Little Hackers

kindleAbout five weeks ago, I wanted to put a smile on my daughter’s face, so I texted her:  I think I’d like to buy you a Kindle Fire HD.  Are you interested?  Although she protested politely, I ordered her one from Amazon and she loves it.  I have been an Amazon Prime member for several years, primarily because of the free two day shipping on purchases.   I share this account with my daughter to give her free shipping, too, so I linked her new Kindle Fire to my Amazon Prime account, giving her access to book privileges and free Amazon Prime videos, all good.  Wednesday afternoon, my desktop computer reminded me that it was time to pay my business Mastercard (and I always listen to my desktop computer).   Checking the bill online, I noticed an unusually large number of 99¢ charges from Amazon Digital Services.  A few are to be expected … I occasionally hear a song I just have to have on my mp3 player and Amazon is my music purveyor of choice.  When I looked at my Amazon account, I discovered the charges were all Android apps.   Yes, I buy Android apps.  For my phone.  From Google Play.  These were apps like Pirates of the Caribbean and Ricky Carmichael’s Motocross Matchup.  How about The Amazing Spider-Man (Kindle Tablet Edition)?  Yes, someone was in trouble.

apps

My grandson Reed, now seven, has always been able to break into anything.  When he was two, he could unlock doors with a paperclip, leading my daughter to ban paperclips in the house.   Childproof locks on cabinets were useless before him.  We used to say that when most kids find something on the floor, they ask what it is – Reed tries to figure out what he can do with it.   His safe cracker skills have translated nicely to anything electronic.   He knows how to add, remove and bypass passwords on most any electronic device including his iPod, which my daughter has tried in vain to lock against purchases from iTunes.  Reed’s brother, Maddux, and sister, Savy, are not quite so ingenious at electronic breaking and entering but they are plenty smart enough to watch Reed work his magic on a Kindle, then copy what he did, hence the presence of Drawing Pad, Star Diva Make Up and Star Diva Nails apps on my account.  No grandfather likes to turn in his grandson, but there were five pages of apps amounting to about $75, so I texted my daughter.  I’m going to kill him, she answered.   Please don’t, let me talk to Amazon to make sure there’s no mistake, I texted back even though the prospect of dealing on the phone with an online company is only slightly below a colonoscopy on my things-I-hate list.  Amazingly, a real (pleasant) person (that I could understand) answered.  The conversation went something like this:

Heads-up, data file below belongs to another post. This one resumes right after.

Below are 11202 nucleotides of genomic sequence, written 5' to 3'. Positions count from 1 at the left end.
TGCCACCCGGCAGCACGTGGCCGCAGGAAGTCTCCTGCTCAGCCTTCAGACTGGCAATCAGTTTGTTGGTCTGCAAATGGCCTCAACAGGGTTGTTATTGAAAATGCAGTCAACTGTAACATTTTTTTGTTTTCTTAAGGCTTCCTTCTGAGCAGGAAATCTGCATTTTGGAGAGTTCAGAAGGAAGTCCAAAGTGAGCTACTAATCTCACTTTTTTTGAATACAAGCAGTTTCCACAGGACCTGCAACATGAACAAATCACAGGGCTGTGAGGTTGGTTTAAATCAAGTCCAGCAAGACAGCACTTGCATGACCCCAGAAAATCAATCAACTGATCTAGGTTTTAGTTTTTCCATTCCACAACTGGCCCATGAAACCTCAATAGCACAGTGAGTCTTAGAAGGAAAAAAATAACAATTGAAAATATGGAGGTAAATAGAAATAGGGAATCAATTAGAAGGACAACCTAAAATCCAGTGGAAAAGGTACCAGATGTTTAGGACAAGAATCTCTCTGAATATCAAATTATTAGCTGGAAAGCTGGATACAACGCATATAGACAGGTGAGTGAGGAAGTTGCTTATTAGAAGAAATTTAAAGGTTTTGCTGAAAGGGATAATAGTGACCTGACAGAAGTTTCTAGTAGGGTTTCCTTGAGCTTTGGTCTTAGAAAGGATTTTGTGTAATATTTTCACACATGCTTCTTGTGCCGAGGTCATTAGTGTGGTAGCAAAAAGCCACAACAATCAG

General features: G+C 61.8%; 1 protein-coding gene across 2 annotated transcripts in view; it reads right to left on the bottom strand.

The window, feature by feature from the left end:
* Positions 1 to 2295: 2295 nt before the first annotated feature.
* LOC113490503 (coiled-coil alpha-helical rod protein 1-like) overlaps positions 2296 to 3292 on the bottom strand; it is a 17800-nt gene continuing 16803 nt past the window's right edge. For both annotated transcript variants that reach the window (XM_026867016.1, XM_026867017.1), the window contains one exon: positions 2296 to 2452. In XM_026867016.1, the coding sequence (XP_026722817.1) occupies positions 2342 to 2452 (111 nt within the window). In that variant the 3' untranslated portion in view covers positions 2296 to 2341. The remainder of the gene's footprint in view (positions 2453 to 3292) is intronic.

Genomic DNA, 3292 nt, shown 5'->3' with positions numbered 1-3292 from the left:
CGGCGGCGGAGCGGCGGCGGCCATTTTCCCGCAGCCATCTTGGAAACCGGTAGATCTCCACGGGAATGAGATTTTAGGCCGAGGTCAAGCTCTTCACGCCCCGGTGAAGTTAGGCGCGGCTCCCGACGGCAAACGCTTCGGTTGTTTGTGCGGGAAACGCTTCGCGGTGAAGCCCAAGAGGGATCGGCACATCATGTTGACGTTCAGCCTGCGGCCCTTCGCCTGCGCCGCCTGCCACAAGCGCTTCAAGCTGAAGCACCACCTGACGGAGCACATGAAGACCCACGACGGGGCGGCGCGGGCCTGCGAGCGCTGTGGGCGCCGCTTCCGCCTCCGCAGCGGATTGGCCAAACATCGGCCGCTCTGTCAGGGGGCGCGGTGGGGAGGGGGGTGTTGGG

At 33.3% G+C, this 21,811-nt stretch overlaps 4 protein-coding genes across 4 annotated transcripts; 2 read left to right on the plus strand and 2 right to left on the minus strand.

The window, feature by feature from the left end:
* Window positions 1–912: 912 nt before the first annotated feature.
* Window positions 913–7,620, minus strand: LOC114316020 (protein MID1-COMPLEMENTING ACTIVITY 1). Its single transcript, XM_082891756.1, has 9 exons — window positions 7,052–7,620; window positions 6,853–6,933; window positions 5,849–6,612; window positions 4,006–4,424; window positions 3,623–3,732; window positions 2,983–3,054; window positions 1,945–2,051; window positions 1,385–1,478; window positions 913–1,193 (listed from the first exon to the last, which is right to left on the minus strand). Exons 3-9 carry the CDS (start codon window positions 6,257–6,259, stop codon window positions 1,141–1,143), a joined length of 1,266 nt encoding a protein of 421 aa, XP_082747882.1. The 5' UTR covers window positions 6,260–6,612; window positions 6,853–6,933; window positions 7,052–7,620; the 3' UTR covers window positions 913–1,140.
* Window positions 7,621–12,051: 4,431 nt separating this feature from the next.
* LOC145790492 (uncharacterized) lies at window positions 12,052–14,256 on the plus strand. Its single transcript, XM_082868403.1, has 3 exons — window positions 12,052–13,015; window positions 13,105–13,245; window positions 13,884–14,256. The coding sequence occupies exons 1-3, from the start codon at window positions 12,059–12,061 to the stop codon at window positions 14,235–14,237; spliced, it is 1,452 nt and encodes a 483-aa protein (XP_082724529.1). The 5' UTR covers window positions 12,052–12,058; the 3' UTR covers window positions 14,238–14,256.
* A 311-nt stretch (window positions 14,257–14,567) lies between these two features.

Amazon (OK, she probably wasn’t but it seemed funny): Thank you for using Amazon Prime.  How can I help you?
Older Eyes I have a problem with my account.  I bought a Kindle Fire for my daughter and I think my grandson may have gotten on it and purchased a whole bunch of apps.
Amazon: Did she have Parental Controls on?
Older Eyes I don’t think so.  Does that mean One-Click Buying is always on?
Amazon: Yes.  I can send you instructions on how to add a password that you can forward to your daughter.  And I can refund your money for all of the apps, which will remove them from the Kindle.  Is that OK?

At that moment, I heard something that sounded like this:

Imagine that: a refund that they offered.   So, my grandson is off the hook, although I’m sure he’ll get, at minimum, a talking-to (something that, as a child, I dreaded more than spankings).  My Amazon account is safe from Little Hackers unless Reed gets a hold of Mommy’s Kindle and defeats the Parental Controls.  We’ll worry about that another day.  In the meantime, it’s nice to meet Excellent Customer Service along the usually dismal Internet Highway.  Thanks, Amazon.

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2 Comments on “Little Hackers”

  1. Amy Says:

    Yes, my Reed is a smarty pants! Hopefully this will someday translate into skills leading to a VERY well paying job!

  2. territerri Says:

    I’ve always been impressed with Amazon; even more so now. I will be more likely to give them my business first knowing how well you were treated and how quickly and easily the problem was resolved.

    Reed is seven and hacking electronic devices? Wrong as it may be, I find this seriously impressive! I hope Amy is right and that his skills translate to success in life later on.


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